As part of our organisational development process, employees learned more and more what it means to take over leadership, and especially how distributed leadership can work. We trained competencies like self-contact and self-reflection, feedback and empathy, conflict behaviour and transparent communication.Additionally, we honed our process consciousness and capacity for multiperspectivity. 

Learning to let go step by step

At the beginning of our team transformation process, I had already radically reduced my working time to eight days a month. It was clear to me that it would be difficult for me to let go of control of the daily operative business and to give colleagues the opportunity to gain experience and make their own mistakes. I was simply too dominant and concerned for “my baby”, the betterplace lab. At the same time, I wanted to introduce a new leadership model at all costs. 

Although I contributed less, I still took part in the weekly team meetings, in order to keep an overview and to give my input when needed. During the first months, I dominated the discussion as before, and noticed how difficult it was for my colleagues to step into their strength and, for example, make decisions against my preferences. I also felt that, again and again, things were passed over because they weren’t seen by anyone. An interesting business opportunity was discussed by the team, but no one went for it. A latent conflict between two team members was tangible, but was swept under the rug. An applicant for an open position was unsuited in my judgment. In all these cases I felt compelled to intervene and strongly express my opinion. 

From dominating to listening

Over the course of the next months, however, this changed. In team meetings I became evermore a listener and only rarely involved myself to share a thought or make a note of something. I noticed that I could relax now, as my colleagues had themselves occupied the power vacuum that my retreat had left. While I noticed that they were making different decisions and going down paths different from the ones that I might have chosen, I could see that they were doing it in a responsible and engaged manner. I could see that they were aware of the implications of individual steps and discussed them openly and constructively with one another.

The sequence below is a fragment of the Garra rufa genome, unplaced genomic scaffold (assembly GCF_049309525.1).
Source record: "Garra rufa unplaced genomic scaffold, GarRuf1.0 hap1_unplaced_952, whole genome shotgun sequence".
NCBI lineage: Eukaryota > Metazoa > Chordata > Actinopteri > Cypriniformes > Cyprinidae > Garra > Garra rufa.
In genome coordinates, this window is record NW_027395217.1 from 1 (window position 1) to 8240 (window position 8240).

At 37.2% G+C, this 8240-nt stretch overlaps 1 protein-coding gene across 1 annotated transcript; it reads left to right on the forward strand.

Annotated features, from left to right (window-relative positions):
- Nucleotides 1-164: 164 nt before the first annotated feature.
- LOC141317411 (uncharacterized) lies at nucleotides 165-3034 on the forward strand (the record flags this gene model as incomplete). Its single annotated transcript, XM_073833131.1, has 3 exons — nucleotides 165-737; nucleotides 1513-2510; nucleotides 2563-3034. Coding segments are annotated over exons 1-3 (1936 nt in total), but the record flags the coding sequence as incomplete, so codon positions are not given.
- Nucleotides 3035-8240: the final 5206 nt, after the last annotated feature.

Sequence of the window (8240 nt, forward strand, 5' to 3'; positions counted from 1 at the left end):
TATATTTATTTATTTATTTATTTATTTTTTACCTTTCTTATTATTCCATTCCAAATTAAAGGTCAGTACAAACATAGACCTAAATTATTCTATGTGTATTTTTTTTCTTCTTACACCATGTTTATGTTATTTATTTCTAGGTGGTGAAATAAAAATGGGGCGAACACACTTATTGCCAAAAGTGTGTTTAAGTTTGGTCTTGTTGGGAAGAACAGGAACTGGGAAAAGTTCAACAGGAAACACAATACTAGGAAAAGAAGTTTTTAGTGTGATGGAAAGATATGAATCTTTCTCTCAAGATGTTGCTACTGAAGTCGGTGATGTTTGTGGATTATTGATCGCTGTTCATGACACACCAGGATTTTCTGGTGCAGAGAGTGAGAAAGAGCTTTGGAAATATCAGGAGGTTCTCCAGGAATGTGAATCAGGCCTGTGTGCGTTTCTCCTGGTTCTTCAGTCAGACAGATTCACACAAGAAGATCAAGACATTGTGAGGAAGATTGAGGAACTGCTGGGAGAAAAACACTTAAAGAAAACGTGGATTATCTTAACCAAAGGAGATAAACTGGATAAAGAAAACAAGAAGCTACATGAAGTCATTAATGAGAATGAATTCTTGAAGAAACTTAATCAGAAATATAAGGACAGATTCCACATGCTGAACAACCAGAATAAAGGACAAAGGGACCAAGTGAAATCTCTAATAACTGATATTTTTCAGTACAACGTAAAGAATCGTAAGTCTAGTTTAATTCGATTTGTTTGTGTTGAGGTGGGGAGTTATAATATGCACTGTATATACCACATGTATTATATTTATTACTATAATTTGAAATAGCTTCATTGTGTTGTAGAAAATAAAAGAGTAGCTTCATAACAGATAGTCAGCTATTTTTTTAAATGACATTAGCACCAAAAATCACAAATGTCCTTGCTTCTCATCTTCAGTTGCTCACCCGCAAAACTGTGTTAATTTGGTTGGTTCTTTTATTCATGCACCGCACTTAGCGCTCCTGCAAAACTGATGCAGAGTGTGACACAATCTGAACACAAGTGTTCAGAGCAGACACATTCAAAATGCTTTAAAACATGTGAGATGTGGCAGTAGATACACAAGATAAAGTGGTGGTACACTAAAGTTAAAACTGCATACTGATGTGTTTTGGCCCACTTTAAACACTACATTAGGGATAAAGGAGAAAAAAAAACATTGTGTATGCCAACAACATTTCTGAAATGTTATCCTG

I distinctly remember the day on which I was first able to fully relax in the team. Although the team was confronted with a difficult challenge, I could tell that they were assuming responsibility. Nobody expected of me to take charge. Yes, I was consulted at one point, but the employees knew that it was entirely their task to solve the problem. And they knew that they had the required competencies amongst themselves. I could not only mentally observe this shift, but also feel it viscerally. Although the meeting was tense, my body relaxed, for it knew: this team will manage just as well – if not better – than me. We had succeeded in transitioning from a hierarchical leadership to a distributed one.

The transformation described here took time – only after two years did I get the feeling that I had largely transferred power, and it took another two years before the process was complete. 

Today I spend four days a week working for the betterplace lab, not in any significant operative role, but as the “godmother” in the background. I’m something like the institutional conscience that reminds new team members of what the betterplace lab used to be. But I’m also a plough to the future, bringing in new contacts and occasionally new ideas. I’m in the wonderful position of being able to participate in the organisation while watching how well it’s being run by my former employees. 

My most important learnings

  1. It requires a directed development of competencies in order to establish distributed leadership among former employees. 
  2. Former bosses have to be serious about handing over power and let teams (within reasonable bounds) make their own mistakes. 
  3. Former bosses have to be able to let go: the company is going to be different from how it was under their leadership. Every team is going to have to find a direction that seems coherent to them. If employees attempt to simply continue the old style of leadership, they won’t be able to unfold their potential, for both has to come together: the growth of the individual employee and the strategic development of the company, what Laloux fittingly calls the company’s “evolutionary purpose”. 

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If you are curious about the competencies needed for bosses to give up control in a responsible way and for team members to take on the task of leading themselves, check out our Online Course The Future of Work needs Inner Work.